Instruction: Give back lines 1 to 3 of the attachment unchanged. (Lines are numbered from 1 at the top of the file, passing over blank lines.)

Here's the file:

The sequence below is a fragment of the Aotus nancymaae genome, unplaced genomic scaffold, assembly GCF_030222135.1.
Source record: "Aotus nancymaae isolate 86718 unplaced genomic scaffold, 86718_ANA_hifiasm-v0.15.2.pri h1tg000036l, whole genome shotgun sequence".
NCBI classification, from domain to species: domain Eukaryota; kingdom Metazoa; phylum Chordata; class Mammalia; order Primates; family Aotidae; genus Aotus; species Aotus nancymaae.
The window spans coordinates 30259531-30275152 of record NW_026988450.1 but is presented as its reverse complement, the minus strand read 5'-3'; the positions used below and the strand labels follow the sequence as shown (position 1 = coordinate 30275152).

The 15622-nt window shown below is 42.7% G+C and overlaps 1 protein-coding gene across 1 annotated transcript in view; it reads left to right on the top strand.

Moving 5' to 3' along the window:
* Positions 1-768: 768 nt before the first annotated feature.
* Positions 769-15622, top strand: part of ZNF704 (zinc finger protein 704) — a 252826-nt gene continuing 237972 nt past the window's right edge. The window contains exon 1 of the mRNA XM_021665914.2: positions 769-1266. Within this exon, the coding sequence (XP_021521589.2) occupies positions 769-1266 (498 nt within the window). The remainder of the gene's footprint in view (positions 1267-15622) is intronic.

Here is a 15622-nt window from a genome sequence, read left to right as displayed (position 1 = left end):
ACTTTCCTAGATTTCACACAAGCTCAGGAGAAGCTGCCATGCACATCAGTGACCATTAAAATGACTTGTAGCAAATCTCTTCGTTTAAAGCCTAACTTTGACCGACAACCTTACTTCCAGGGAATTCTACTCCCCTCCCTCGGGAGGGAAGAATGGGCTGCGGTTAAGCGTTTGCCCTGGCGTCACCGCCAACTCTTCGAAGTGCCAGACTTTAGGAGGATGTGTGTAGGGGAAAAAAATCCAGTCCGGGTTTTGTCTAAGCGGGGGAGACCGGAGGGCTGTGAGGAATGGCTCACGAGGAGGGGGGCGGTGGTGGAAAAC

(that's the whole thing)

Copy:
The sequence below is a fragment of the Aotus nancymaae genome, unplaced genomic scaffold, assembly GCF_030222135.1.
Source record: "Aotus nancymaae isolate 86718 unplaced genomic scaffold, 86718_ANA_hifiasm-v0.15.2.pri h1tg000036l, whole genome shotgun sequence".
NCBI classification, from domain to species: domain Eukaryota; kingdom Metazoa; phylum Chordata; class Mammalia; order Primates; family Aotidae; genus Aotus; species Aotus nancymaae.